Although Corbyn won the leadership of the Labour Party last year against the animosity of the media and the establishment, they have never accepted that result and the Brexit vote provides a golden opportunity to reverse it. The Labour Party should be reaching out to bring disaffected communities back into the mainstream of British life, pushing back on xenophobia, demanding that promises such as extra spending on health are met, and reassuring those who voted Remain. We should also start thinking through policy options in the new context of reduced external constraints but economic costs and heightened risks. Instead we are going to tear ourselves apart in a leadership campaign, on which Momentum will have to spend its energies rather than facing outwards. The campaign will focus on Corbyn’s record, competence and electoral prospects, rather than giving opportunities for the productive discussions of recent months. That’s disappointing but we’re not finished yet.

  • Lyn Eynon says:

    On the final day of our conference, I thought it would be of interest if I offered a view on the current state of British politics, and its implications for economic policy. I have left this as late as possible as the situation changes by the day, if not the hour. It has been a turbulent month, with the murder of an MP, the shock of a Brexit vote that few thought possible when the referendum was announced, the resignation of David Cameron as prime minister, a rise in hate crime and abuse, mass protests online and on the streets by young people wanting to remain in the EU, a vote of no confidence by Labour MPs in party leader Jeremy Corbyn, the post-referendum implosion of the Leave campaign leadership through betrayal and incompetence, a new Conservative prime minister Theresa May, the departure of Chancellor George Osborne, and an imminent Labour Party leadership campaign.

    May was always the most likely candidate to become PM. She backed Cameron on Remain but at the same time denounced the European Convention on Human Rights and then remained silent, making herself acceptable to both wings of her party. She is seen as a “safe pair of hands” and a tough negotiator, and after the referendum debacle competence is at a premium. Article 50, the legal mechanism for leaving the EU, has not yet been invoked, although both Jean-Claude Junker and Martin Schulze, presidents respectively of the EU Commission and Parliament, want an early start on negotiations to reduce uncertainty. May wants to wait but this should not be seen as seeking a way to wriggle out of leaving. She has stated that “Brexit means Brexit” and backed this by appointing Leave campaigners to prominent positions, but she requires time to prepare. Apart from the Bank of England, none of the institutions or departments of state has planned for this eventuality, and the civil service needs to rebuild its capability for trade negotiations. Article 50 allows some flexibility over the timing of withdrawal but May will want it done before the next election in May 2020, having ruled one going to the polls before then. There were some illusions on the UK left about a Tory collapse after a Leave vote but it’s now clear that will not happen.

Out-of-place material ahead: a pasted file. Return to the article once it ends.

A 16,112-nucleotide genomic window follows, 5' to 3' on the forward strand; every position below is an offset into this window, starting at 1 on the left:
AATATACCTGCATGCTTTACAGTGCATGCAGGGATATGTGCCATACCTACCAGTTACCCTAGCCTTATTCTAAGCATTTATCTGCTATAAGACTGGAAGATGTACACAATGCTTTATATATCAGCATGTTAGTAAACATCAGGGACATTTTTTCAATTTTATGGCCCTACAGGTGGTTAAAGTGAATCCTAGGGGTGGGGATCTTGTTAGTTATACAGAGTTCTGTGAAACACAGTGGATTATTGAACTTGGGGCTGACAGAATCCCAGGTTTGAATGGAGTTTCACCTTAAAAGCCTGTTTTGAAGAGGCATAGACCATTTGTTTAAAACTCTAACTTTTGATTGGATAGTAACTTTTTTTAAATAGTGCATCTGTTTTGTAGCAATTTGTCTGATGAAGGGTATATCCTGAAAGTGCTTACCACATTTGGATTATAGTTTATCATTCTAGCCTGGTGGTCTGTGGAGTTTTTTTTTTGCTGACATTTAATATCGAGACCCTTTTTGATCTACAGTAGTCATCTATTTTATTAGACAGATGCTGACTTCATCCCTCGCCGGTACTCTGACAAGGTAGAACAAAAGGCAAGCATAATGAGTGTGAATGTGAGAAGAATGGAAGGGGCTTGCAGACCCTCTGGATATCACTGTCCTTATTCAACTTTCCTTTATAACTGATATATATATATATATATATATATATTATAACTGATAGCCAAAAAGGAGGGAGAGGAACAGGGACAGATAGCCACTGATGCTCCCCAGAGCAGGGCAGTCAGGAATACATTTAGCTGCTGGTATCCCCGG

What does all this mean for the UK economy? Economists were nearly unanimous in predicting negative consequences from Brexit, through an immediate market shock, reluctance to invest or recruit during uncertain withdrawal negotiations, and longer-term negative impacts on exports and foreign investment, depending on the outcome of those negotiations. There is no reason to revise those forecasts, although it should be noted that micro effects will vary and none of the predictions delved deeply into these. Widespread scepticism, particularly in deprived areas, over the economic warnings from “the great and the good” was less irrational than it was portrayed. Those who have suffered under 40 years of neoliberalism were entitled to wonder how much worse it could get, and the losses from leaving the EU will indeed weigh most heavily on prosperous sectors. That said, a recession or prolonged lower growth would bring yet more misery to poor communities.

    The exact outcome will depend on policy choices. The discredited ex-Chancellor had warned that leaving would worsen public finances but his threat of further austerity through a “punishment budget” was treated with contempt. Indeed, before his sacking, Osborne himself thought better of this and instead abandoned his target of fiscal surpluses by 2020. Much is being made of similarities between some remarks in May’s first prime ministerial speech and those by then Labour leader Ed Miliband prior to the 2015 general election, notably her promise of “a country that works for everyone, not just the privileged few”. Anyone who can remember Margaret Thatcher quoting St. Francis of Assisi on her first day in office is entitled to feel cynical, and the appointment as Chancellor of right-winger Philip Hammond justifies that. But there will be a different feel to this government. The Leave vote has undoubtedly been a wake-up call to both global finance and the British establishment. There was a complacent recklessness to the “Eton boy” politics of Cameron and Osborne, which ultimately went badly wrong. May and her team are, if anything, more right-wing but have a firmer grasp of the realities of life. There will be greater care over policy and presentation, with populist toughness on migration and security providing cover on economics. The essentials of neoliberalism will be maintained and sharpened, but with pragmatism over public finances and sensitivity to the public mood. Thatcher showed how this could be done.